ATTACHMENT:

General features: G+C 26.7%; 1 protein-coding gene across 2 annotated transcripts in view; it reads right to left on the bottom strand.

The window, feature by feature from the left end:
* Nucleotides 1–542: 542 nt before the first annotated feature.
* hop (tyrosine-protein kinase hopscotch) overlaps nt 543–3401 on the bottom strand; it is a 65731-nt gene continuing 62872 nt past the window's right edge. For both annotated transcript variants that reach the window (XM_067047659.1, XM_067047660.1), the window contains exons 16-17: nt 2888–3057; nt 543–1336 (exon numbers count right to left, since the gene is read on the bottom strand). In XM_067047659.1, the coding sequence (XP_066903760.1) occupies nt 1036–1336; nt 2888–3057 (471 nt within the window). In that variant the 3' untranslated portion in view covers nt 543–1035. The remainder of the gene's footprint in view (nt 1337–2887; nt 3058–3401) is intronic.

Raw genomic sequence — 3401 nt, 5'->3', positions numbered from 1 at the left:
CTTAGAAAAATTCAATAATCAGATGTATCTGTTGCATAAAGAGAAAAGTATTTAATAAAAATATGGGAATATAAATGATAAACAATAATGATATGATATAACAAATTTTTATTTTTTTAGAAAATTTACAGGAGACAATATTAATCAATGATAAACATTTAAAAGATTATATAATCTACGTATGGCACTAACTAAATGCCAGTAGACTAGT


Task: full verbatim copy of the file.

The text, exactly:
General features: G+C 26.7%; 1 protein-coding gene across 2 annotated transcripts in view; it reads right to left on the bottom strand.

The window, feature by feature from the left end:
* Nucleotides 1–542: 542 nt before the first annotated feature.
* hop (tyrosine-protein kinase hopscotch) overlaps nt 543–3401 on the bottom strand; it is a 65731-nt gene continuing 62872 nt past the window's right edge. For both annotated transcript variants that reach the window (XM_067047659.1, XM_067047660.1), the window contains exons 16-17: nt 2888–3057; nt 543–1336 (exon numbers count right to left, since the gene is read on the bottom strand). In XM_067047659.1, the coding sequence (XP_066903760.1) occupies nt 1036–1336; nt 2888–3057 (471 nt within the window). In that variant the 3' untranslated portion in view covers nt 543–1035. The remainder of the gene's footprint in view (nt 1337–2887; nt 3058–3401) is intronic.

Raw genomic sequence — 3401 nt, 5'->3', positions numbered from 1 at the left:
CTTAGAAAAATTCAATAATCAGATGTATCTGTTGCATAAAGAGAAAAGTATTTAATAAAAATATGGGAATATAAATGATAAACAATAATGATATGATATAACAAATTTTTATTTTTTTAGAAAATTTACAGGAGACAATATTAATCAATGATAAACATTTAAAAGATTATATAATCTACGTATGGCACTAACTAAATGCCAGTAGACTAGT